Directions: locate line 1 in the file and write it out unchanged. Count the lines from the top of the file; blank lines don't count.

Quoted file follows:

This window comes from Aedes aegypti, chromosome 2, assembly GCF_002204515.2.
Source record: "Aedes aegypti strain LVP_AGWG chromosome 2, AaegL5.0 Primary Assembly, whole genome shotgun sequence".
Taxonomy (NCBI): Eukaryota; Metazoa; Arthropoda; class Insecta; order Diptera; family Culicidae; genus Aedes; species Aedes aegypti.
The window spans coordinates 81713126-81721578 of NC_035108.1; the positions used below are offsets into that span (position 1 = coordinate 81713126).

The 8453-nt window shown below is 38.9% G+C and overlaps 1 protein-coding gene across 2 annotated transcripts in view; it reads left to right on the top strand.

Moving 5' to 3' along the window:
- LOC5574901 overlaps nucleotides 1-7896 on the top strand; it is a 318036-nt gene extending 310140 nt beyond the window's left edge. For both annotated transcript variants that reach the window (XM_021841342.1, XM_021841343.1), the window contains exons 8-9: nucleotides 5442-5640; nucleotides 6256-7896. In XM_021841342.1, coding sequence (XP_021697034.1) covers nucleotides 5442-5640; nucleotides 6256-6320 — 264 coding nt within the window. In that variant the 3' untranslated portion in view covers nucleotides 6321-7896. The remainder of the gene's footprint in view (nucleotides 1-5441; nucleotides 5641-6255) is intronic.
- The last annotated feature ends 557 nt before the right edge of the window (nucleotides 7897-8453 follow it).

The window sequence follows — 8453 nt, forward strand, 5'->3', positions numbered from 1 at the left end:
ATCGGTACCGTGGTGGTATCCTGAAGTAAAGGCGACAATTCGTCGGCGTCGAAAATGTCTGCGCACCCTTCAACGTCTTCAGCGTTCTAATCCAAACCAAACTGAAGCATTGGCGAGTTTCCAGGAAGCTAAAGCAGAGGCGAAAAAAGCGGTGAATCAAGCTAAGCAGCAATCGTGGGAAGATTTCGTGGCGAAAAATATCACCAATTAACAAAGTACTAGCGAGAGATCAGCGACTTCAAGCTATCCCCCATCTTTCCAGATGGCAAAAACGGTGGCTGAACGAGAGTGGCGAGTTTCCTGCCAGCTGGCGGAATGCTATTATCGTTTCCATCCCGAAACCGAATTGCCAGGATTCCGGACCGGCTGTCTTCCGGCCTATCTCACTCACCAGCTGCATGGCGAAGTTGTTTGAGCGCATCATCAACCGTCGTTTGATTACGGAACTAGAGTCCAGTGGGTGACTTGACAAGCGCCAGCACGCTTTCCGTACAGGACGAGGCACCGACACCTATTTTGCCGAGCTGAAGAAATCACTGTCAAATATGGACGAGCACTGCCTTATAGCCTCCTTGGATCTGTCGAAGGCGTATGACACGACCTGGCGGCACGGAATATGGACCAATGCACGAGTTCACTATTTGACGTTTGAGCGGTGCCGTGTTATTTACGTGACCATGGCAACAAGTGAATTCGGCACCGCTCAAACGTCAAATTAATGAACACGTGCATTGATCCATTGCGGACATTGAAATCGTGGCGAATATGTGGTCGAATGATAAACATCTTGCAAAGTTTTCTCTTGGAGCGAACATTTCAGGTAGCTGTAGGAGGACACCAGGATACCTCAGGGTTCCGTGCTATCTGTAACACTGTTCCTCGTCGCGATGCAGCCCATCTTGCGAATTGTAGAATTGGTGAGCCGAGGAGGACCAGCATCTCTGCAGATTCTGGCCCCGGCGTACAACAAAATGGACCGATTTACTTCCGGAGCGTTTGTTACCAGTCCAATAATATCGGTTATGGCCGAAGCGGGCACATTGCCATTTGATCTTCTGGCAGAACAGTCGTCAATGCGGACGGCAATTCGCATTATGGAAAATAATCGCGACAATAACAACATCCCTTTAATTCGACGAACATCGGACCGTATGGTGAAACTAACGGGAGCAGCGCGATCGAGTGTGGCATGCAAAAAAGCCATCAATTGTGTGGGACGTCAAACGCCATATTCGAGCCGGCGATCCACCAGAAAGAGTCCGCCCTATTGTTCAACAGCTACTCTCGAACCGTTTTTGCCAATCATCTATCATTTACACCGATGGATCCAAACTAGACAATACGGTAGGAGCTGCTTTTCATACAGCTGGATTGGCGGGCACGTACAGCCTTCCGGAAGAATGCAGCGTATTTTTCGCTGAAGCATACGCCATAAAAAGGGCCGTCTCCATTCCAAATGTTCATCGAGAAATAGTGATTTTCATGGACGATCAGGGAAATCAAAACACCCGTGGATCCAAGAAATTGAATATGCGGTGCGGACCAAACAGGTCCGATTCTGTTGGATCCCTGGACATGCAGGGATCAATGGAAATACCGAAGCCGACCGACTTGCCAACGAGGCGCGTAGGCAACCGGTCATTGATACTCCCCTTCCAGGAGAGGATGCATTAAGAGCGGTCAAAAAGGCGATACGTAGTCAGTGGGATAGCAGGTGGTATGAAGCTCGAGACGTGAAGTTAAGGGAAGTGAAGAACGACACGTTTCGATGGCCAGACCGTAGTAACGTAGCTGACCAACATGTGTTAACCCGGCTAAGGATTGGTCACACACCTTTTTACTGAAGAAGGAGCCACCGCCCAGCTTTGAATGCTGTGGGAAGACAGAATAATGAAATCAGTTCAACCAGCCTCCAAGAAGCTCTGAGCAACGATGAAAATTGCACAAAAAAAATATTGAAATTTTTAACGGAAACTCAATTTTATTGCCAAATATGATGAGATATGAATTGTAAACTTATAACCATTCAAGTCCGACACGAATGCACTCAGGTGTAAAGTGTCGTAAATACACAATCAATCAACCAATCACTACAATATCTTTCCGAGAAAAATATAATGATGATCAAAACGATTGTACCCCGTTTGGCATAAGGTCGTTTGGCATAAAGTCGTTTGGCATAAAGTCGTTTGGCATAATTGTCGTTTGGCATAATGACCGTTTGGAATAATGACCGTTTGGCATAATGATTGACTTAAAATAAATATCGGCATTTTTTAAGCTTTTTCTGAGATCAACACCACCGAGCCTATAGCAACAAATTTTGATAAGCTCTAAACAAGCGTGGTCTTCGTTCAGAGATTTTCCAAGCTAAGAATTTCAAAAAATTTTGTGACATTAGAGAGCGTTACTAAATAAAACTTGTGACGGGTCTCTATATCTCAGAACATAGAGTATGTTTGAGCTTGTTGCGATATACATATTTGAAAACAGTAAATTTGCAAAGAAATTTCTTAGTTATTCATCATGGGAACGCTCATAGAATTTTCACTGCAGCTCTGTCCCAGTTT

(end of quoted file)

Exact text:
This window comes from Aedes aegypti, chromosome 2, assembly GCF_002204515.2.